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Thread: Sudden Change in Bladder

  1. #1

    Sudden Change in Bladder

    Background
    My husband is 2.5 years post C3/4 incomplete (able to walk, limited endurance). Up until 2 or 3 months ago he had the urge to urinate every 1-2 hours. He was voiding on his own, but not completely emptying his bladder. It was horrible, he was tied to the bathroom, constant accidents etc. We found a urologist that specializes in neuro, had a urodynamics study repeated and then we found a combination of meds (Ditropan XL PM and Imipramine BID AM, PM) that allowed him to cath every 4-6 hours, accident free and our life changed. After not venturing out of the house in all this time except for therapy, he had just begun last week to go out. We went to a movie for the first time, and yesterday to the mall.

    Now I am worried. Over the last 3 days he has had a couple of accidents. He seems to be having to cath more frequently, and last night he was up every two hours to cath.

    Now to me this sounds like UTI. But... no fever, no sickness, no bad smell in his urine.

    He did fall around the same time. Other things is he got a blood clot and is back on Coumadin, but that was a few weeks ago. Otherwise no changes. Im worried the meds might be losing effectiveness. I fear returning to that awful schedule and it will certainly crush his attempt to find a new life for himself. He is having a difficult time adjusting, and this is just one setback we didn't need. Anyone have any ideas?

    thanks...

  2. #2
    There are a bunch of issues that could pertain here.

    This could be a urinary tract infection. The resurgence of incontinence is a symptom that deserves attention.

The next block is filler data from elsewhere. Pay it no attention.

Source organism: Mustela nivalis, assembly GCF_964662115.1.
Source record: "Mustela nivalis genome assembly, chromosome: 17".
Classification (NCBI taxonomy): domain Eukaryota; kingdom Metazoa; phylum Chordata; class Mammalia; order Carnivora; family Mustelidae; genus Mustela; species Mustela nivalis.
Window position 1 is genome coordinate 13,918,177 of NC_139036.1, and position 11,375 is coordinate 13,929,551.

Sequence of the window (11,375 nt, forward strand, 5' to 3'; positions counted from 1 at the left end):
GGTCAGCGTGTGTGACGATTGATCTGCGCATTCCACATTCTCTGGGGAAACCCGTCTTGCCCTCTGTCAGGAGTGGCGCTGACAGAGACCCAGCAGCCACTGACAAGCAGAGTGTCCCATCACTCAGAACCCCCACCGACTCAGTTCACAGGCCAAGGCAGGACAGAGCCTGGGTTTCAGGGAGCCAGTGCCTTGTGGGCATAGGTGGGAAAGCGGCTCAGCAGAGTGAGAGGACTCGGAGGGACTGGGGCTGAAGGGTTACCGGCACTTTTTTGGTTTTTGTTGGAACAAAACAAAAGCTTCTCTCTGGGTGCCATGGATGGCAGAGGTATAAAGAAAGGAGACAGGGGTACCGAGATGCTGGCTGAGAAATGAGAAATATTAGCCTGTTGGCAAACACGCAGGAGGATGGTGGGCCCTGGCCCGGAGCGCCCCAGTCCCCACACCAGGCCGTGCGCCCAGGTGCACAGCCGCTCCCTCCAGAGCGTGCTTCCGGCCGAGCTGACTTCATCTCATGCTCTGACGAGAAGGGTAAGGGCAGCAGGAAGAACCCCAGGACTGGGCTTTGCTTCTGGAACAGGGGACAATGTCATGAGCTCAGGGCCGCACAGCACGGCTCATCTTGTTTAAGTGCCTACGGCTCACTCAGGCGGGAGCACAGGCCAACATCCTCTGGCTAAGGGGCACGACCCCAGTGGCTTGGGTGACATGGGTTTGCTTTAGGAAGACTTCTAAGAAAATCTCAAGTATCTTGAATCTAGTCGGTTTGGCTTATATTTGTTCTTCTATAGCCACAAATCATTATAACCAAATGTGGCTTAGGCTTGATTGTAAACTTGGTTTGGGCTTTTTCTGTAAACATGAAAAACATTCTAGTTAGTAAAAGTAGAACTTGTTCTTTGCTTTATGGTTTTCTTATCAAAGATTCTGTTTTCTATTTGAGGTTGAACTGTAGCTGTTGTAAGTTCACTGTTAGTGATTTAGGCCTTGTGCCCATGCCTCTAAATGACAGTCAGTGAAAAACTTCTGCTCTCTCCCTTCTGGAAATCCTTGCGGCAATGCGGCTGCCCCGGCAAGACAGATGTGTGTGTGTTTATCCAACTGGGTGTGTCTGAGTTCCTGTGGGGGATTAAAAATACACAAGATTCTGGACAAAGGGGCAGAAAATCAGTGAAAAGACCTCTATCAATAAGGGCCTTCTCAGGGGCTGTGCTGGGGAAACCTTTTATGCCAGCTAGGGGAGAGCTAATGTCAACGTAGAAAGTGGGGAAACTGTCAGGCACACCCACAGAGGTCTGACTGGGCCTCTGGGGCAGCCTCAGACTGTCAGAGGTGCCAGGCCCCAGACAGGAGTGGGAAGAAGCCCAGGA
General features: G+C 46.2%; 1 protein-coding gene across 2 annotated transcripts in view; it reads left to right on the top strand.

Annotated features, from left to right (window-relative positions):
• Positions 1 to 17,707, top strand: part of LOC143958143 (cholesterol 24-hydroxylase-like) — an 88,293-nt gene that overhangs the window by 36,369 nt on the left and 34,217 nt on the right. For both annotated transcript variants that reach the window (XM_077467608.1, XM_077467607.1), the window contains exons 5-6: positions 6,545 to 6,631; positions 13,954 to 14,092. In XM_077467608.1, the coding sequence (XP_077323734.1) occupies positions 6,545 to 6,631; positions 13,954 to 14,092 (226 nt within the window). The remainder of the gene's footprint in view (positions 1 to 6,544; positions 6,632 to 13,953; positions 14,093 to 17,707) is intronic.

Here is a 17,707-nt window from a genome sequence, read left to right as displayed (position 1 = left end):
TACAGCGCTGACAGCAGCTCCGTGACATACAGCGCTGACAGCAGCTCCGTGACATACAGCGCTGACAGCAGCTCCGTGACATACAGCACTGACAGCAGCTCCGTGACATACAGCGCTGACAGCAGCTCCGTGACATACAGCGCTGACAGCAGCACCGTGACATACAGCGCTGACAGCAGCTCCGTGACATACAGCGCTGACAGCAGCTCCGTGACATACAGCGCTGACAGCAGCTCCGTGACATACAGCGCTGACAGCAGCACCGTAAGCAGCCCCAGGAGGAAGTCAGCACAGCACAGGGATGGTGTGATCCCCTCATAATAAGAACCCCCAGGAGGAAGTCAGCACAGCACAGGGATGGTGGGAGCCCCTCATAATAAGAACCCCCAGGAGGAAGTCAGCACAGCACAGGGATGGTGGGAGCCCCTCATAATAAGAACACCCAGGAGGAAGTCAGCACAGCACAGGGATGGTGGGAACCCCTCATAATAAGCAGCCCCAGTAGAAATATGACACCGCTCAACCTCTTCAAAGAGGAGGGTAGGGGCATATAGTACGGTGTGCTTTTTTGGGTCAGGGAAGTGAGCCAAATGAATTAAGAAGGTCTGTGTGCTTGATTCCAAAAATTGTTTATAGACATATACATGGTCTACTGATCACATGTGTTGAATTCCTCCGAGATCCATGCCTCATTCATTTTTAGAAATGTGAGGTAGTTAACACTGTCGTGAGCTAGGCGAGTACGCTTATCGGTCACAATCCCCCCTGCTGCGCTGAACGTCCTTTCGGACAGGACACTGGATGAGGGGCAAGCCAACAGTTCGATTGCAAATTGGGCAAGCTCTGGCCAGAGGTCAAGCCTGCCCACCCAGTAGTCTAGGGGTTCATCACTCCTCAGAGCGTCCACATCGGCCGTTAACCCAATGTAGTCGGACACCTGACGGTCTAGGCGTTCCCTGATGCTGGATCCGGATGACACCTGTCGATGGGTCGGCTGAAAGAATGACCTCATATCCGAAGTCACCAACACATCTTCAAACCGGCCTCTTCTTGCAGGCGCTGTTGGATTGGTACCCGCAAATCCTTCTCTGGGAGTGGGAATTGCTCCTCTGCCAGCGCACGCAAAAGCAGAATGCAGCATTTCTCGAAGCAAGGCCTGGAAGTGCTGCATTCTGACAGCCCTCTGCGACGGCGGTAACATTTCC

Bladders do change over time, so this could also be just something that is happening and his bladder regimen may need to be changed.

    As to the night time cathing, able-bodied people have a pulse of a hormone called "anti-diuretic hormone" (also ADH or vasopressin) around bedtime that keeps them from making a lot of urine at night. People with spinal cord injury often lack this pulse and so pee more at night. There is an inhaled form of the hormone that some SCI folks use at bedtime to keep their urine volumes down at night (it's called DDAVP or vasopressin). If he's in a wheelchair, a lot of fluid can pool in the legs during the day and then when you get in bed at night it gets back in the blood stream and goes out through the kidneys. Compression stockings (not TEDS but good knee high compression hose) can sometimes help to prevent some of this edema and lead to more restful nights.

    Your husband could learn how to insert an indwelling catheter for special occasions like movies or for traveling and use a leg bag to collect the urine. He could also use one at night with a larger bag to get a restful sleep.

    There are also surgical treatments. The one I know best is called a bladder augmentation. This takes a piece of bowel and sews it into the bladder, This interrupts the bladders ability to squeeze which reduces incontinece and then a person can continue to cath four times a day. The surgical course is a little uncomfortable but the people I know who have had the procedure are glad that they did it.

    I hope this isn't too much information all at once. But if you keep working with this urologist, you will come up with a solution to this problem.